# Spectral theorem for bounded self-adjoint and coercive operators on a Hilbert space

I think that the title is quite clear. A spectral theorem for bounded self-adjoint operators on Hilbert spaces is quite standard in the literature. What if the operator is also coercive?

• What is your quesrion? – AnyAD Jun 27 '18 at 8:26
• I am wondering if the spectral theorem can be in any way strengthened if one additionally assumes coercivity. – tks Jun 28 '18 at 8:34

## 2 Answers

I will try to say something. The spectral theorem tells us that if $T\in \mathcal{L}(H)$ is self-adjoint, then there is a real-valued function $\varphi\in L^{\infty}(X)$ for some $\sigma$-finite measure space $X$, and a unitary operator $U:H\to L^2(X)$ such that $$T=U^{*}M_{\varphi}U$$ where $M_{\varphi}:L^2(X)\to L^2(X)$ is the multiplication operator associated to $\varphi$. Suppose $T$ is coercive, i.e. for some $c>0$ we have $$\left \langle Tx,x\right\rangle_H \geq c\|x\|_H^2,\qquad \forall x\in H$$ then $$\left \langle Tx,x\right\rangle_H = \left \langle U^*M_{\varphi} Ux,x\right\rangle_H =\left \langle M_{\varphi}Ux,Ux\right\rangle_{L^2} \geq c\|Ux\|_{L^2}^2,\qquad \forall x\in H$$ Since $U$ is invertible, substituting $f=Ux$ the above is equivalent to $$\int_X \varphi |f|^2= \left \langle M_{\varphi}f,f\right\rangle_{L^2}\geq c\|f\|_{L^2}^2=c\int_X |f|^2,\qquad \forall f\in L^2(X)$$ i.e. $$\int_X (\varphi-c)|f|^2\geq 0,\qquad \forall f\in L^2(X)$$ And therefore $\varphi \geq c$ a.e.

In other words, a bounded self-adjoint operator is coercive iff the function $\varphi$ associated by the spectral theorem is bounded from below by the coercivity constant $c$.

• Good point! Is it possible to combine this with the boundedness of the spectrum? (See comment below) – tks Jun 28 '18 at 9:34
• Since $T$ is unitarily equivalent to $M_{\varphi}$, they have the same spectrum, so $\sigma(T)=\sigma(M_\varphi)=\operatorname{ess\,ran}\varphi\subset [c,\|\varphi\|_{\infty}]$. – Lorenzo Quarisa Jun 28 '18 at 10:07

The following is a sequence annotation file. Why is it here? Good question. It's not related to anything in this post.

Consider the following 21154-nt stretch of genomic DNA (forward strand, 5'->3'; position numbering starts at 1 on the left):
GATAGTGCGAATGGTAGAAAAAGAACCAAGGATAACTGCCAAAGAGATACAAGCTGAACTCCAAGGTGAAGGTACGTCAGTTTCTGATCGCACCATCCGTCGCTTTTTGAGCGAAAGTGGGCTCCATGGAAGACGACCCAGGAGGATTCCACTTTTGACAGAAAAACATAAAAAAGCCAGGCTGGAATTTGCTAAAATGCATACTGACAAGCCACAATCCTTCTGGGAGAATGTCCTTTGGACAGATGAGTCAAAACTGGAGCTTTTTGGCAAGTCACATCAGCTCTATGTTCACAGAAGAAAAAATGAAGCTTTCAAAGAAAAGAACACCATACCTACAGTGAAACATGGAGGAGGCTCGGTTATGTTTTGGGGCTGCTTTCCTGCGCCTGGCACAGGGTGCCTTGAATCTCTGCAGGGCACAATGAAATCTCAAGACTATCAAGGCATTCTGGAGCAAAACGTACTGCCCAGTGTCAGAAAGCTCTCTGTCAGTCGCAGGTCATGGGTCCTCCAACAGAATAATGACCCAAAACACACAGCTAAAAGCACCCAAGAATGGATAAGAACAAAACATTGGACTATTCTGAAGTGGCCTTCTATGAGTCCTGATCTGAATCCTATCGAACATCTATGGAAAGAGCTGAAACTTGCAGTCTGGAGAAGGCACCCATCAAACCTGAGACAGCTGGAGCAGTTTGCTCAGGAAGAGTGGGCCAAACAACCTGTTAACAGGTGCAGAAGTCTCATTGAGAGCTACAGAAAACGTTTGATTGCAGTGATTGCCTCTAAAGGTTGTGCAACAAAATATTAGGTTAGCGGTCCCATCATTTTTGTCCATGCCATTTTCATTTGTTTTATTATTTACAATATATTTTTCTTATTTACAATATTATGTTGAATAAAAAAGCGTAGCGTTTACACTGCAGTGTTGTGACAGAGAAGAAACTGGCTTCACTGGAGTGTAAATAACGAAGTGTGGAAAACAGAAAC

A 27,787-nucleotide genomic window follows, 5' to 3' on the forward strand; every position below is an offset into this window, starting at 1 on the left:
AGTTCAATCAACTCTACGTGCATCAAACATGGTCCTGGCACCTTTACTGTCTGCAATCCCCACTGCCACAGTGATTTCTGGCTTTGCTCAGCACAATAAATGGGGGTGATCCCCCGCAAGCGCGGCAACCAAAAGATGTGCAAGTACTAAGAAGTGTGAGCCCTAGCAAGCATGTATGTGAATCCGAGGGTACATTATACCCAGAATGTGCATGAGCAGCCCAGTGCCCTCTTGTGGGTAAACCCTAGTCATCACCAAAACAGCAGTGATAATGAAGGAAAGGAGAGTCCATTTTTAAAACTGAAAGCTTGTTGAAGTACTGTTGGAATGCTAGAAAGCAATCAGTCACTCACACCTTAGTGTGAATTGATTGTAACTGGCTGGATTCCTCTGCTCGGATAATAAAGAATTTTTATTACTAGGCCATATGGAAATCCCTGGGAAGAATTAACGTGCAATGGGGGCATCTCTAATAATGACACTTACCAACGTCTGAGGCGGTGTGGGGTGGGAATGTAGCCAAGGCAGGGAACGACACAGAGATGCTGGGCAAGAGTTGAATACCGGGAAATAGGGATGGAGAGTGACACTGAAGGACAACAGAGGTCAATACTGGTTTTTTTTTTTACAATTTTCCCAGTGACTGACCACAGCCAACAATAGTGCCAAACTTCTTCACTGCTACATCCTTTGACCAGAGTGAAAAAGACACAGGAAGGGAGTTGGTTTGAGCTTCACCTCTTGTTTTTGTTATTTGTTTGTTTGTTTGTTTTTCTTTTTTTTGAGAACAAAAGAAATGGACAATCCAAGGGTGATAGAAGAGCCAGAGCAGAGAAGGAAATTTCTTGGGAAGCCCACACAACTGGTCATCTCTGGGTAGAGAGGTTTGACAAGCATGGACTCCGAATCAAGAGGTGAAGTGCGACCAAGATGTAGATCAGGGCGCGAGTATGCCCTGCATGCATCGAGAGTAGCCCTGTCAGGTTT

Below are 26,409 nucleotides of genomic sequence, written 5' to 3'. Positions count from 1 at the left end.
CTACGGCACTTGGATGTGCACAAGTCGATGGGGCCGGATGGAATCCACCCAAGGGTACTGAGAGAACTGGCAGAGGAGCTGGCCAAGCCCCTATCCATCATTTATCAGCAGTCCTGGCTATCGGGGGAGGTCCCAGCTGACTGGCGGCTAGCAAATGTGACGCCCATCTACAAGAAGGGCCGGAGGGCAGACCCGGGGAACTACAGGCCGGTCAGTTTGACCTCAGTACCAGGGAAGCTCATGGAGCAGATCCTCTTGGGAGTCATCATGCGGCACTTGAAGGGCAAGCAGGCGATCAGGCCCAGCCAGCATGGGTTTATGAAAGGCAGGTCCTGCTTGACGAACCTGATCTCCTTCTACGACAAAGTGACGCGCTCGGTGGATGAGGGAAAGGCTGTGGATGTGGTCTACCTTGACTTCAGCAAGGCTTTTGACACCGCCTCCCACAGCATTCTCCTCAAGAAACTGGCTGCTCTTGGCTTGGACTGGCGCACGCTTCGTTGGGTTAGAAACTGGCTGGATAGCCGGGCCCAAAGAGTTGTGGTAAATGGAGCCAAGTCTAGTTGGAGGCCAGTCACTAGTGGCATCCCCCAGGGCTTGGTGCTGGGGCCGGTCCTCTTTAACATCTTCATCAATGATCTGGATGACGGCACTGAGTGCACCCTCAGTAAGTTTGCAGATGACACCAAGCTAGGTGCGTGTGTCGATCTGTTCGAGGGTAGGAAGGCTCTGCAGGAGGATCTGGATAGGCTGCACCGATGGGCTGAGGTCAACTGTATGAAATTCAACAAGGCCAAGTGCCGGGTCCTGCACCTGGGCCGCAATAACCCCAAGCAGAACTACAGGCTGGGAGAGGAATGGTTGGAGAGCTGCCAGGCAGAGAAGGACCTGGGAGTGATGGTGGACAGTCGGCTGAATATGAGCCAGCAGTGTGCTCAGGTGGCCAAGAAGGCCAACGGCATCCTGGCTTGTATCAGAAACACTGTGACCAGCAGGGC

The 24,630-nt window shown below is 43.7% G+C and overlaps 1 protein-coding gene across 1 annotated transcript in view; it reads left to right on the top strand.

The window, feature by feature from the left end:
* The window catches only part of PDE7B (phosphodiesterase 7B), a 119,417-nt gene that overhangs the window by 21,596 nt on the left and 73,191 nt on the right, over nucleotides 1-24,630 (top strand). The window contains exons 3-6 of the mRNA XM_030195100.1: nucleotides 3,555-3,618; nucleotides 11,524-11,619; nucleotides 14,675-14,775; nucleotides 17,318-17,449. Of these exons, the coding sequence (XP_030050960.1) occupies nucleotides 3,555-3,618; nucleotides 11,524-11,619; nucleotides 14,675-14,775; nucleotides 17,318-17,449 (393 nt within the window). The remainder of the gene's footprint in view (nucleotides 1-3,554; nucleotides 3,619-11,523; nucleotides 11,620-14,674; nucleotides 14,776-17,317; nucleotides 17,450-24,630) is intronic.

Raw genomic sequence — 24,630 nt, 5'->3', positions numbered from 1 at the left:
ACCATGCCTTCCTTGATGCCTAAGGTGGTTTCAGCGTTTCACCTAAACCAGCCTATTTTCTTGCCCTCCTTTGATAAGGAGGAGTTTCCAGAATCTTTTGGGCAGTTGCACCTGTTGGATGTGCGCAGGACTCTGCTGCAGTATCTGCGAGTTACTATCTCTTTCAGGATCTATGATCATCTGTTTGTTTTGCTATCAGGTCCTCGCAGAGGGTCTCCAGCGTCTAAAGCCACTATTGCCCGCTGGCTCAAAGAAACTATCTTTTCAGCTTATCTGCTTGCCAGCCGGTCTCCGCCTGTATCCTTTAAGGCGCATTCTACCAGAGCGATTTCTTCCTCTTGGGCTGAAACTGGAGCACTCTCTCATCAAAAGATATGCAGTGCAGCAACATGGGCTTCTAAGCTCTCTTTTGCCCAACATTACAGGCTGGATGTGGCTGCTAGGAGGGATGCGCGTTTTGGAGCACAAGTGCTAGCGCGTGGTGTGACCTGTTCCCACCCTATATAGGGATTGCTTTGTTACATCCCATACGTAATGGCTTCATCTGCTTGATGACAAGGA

• Why the essential range? Don't we then miss the eigenvalues, if eg $\varphi$ is piecewise constant? Do you have a reference for $\sigma(M_\varphi)=range(\varphi)$? – tks Jun 29 '18 at 9:08
• $\operatorname{ess\,ran}\varphi=\left\{y\in \mathbb{R}: \mu(\varphi^{-1}(y-\varepsilon,y+\varepsilon))>0\;\forall \varepsilon >0\right\}$ (where $\mu$ is the measure on $X$) the eigenvalues correspond to $\sigma_p(M_{\varphi})=\left\{y\in \mathbb{R}:\mu(\varphi^{-1}(y))>0\right\}$. Therefore, clearly $\sigma_p(M_{\varphi})\subset \operatorname{ess\,ran}\varphi$. If $\varphi(x)=y_0$ on a positive measure set, then $\mu(\varphi^{-1}(y_0))>0$ and therefore $y_0$ is both an eigenvalue and an element of the spectrum. – Lorenzo Quarisa Jun 29 '18 at 9:26
• For a reference see Rajendra Bhatia - Notes on functional analysis, Proposition 9 at page 149. By the way, it would not make sense to talk about the range of $\varphi$, since it is a $L^{\infty}$ function which is not even defined pointwise. – Lorenzo Quarisa Jun 29 '18 at 9:31

A bounded selfadjoint operator $A$ satisfies $\inf_{\|x\|=1}\langle Ax,x\rangle = \mu$ iff the spectrum of $A$ is contained in $[\mu,\infty)$. The inf is always the lower bound for the spectrum. The sup is always the upper bound for the spectrum. Both of these numbers, inf and sup, are always in the spectrum.

• Good point! Since the operator is bounded one also gets that $\sigma(A)\subseteq [c_{coerc},c_{cont}]$. – tks Jun 28 '18 at 9:34
• @lks : And the endpoints are included in the spectrum. – DisintegratingByParts Jun 28 '18 at 22:15
• Which implies that $c_{coerc}$ is the minimum of $\varphi$ from the answer above...? – tks Jun 29 '18 at 9:11
• I'm not sure I understand your last question @tks . – DisintegratingByParts Jun 29 '18 at 15:30
• I mean that since $\sigma(T)=\sigma(M_\varphi)=\mathrm{ess\,ran}\,\varphi$ then $\mathrm{ess\, inf}\,\varphi=c_{coerc}$. – tks Jul 2 '18 at 8:14